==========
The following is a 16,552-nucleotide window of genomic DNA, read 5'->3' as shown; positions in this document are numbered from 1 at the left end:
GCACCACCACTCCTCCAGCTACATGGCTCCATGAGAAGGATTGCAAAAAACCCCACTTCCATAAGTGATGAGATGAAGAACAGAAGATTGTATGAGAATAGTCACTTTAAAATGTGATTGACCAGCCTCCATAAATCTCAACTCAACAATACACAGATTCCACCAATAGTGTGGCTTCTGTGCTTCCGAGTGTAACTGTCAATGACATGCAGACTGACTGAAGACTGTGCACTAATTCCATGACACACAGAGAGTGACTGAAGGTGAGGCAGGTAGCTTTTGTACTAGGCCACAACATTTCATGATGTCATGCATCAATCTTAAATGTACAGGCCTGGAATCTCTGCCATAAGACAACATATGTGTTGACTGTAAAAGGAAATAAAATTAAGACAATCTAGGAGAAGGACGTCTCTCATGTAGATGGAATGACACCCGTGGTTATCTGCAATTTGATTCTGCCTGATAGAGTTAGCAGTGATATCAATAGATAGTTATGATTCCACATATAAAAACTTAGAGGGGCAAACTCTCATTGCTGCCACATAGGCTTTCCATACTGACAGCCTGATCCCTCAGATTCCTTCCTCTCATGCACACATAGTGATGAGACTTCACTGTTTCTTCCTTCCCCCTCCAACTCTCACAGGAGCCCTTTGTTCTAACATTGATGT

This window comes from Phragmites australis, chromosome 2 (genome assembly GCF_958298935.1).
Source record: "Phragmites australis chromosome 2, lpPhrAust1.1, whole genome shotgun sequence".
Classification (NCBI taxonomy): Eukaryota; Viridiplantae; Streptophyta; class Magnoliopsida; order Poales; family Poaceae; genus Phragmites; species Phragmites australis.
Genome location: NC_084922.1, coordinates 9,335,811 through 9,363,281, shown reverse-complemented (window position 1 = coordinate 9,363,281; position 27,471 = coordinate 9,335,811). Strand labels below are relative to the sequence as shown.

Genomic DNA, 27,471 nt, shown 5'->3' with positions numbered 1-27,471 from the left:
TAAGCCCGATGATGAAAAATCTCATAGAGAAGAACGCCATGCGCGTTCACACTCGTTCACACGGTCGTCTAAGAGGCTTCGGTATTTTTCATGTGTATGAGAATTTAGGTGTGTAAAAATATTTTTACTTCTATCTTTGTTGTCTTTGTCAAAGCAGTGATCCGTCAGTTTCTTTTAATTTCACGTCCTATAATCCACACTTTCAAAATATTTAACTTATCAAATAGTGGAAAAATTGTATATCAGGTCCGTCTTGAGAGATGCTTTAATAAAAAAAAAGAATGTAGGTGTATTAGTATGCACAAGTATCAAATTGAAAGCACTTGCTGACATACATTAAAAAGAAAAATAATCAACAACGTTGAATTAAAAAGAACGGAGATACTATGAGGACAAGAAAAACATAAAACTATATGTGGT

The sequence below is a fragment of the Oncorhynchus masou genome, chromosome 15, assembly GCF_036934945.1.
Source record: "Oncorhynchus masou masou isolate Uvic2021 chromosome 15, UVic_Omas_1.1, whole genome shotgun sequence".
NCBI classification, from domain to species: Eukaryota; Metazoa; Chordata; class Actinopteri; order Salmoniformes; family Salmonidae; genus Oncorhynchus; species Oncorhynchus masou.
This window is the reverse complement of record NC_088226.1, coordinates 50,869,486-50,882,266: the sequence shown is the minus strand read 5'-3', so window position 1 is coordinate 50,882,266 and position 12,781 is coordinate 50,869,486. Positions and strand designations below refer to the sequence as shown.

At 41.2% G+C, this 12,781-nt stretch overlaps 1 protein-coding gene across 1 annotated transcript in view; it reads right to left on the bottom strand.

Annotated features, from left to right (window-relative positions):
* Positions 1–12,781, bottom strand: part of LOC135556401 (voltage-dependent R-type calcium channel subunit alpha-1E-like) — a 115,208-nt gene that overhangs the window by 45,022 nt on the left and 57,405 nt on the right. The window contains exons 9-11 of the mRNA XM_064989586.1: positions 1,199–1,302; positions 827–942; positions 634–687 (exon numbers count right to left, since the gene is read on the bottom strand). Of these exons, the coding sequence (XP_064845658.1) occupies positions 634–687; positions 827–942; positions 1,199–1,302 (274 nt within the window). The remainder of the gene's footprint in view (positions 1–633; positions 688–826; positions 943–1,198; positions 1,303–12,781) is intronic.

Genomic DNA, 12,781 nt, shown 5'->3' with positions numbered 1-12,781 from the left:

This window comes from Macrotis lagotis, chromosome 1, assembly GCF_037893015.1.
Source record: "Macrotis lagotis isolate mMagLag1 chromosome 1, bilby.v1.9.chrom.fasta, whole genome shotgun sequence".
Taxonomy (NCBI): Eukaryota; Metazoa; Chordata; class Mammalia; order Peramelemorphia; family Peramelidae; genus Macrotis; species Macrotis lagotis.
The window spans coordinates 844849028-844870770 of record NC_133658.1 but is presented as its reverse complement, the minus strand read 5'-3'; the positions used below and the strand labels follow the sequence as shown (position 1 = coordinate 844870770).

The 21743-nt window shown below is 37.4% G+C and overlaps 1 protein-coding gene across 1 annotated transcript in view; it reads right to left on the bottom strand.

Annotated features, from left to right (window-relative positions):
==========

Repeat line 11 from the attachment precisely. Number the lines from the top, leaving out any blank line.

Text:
NCBI classification, from domain to species: Eukaryota; Metazoa; Chordata; class Actinopteri; order Salmoniformes; family Salmonidae; genus Oncorhynchus; species Oncorhynchus masou.